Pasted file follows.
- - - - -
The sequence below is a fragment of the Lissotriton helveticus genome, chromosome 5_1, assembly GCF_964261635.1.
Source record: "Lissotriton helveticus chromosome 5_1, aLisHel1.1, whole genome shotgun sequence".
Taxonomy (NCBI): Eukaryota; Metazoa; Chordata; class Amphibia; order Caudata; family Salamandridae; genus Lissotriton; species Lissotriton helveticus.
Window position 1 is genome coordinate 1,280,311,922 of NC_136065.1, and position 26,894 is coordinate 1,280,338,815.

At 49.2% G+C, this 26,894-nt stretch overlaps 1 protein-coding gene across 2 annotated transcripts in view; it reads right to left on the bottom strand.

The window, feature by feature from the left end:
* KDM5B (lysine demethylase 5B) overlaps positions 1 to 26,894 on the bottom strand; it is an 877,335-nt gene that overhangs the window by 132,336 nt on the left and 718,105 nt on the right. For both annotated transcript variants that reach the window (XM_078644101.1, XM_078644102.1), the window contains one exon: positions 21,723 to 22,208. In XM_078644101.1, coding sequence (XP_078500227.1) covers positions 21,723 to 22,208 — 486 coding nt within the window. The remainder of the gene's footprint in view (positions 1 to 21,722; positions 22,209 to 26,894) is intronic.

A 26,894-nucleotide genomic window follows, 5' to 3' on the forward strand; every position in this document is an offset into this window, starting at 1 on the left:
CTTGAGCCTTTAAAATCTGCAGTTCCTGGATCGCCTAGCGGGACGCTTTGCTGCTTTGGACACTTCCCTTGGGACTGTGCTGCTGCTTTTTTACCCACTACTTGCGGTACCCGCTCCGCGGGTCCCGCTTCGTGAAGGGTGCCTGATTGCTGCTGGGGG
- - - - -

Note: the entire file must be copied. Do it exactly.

The sequence below is a fragment of the Lissotriton helveticus genome, chromosome 5_1, assembly GCF_964261635.1.
Source record: "Lissotriton helveticus chromosome 5_1, aLisHel1.1, whole genome shotgun sequence".
Taxonomy (NCBI): Eukaryota; Metazoa; Chordata; class Amphibia; order Caudata; family Salamandridae; genus Lissotriton; species Lissotriton helveticus.
Window position 1 is genome coordinate 1,280,311,922 of NC_136065.1, and position 26,894 is coordinate 1,280,338,815.

At 49.2% G+C, this 26,894-nt stretch overlaps 1 protein-coding gene across 2 annotated transcripts in view; it reads right to left on the bottom strand.

The window, feature by feature from the left end:
* KDM5B (lysine demethylase 5B) overlaps positions 1 to 26,894 on the bottom strand; it is an 877,335-nt gene that overhangs the window by 132,336 nt on the left and 718,105 nt on the right. For both annotated transcript variants that reach the window (XM_078644101.1, XM_078644102.1), the window contains one exon: positions 21,723 to 22,208. In XM_078644101.1, coding sequence (XP_078500227.1) covers positions 21,723 to 22,208 — 486 coding nt within the window. The remainder of the gene's footprint in view (positions 1 to 21,722; positions 22,209 to 26,894) is intronic.

A 26,894-nucleotide genomic window follows, 5' to 3' on the forward strand; every position in this document is an offset into this window, starting at 1 on the left:
CTTGAGCCTTTAAAATCTGCAGTTCCTGGATCGCCTAGCGGGACGCTTTGCTGCTTTGGACACTTCCCTTGGGACTGTGCTGCTGCTTTTTTACCCACTACTTGCGGTACCCGCTCCGCGGGTCCCGCTTCGTGAAGGGTGCCTGATTGCTGCTGGGGG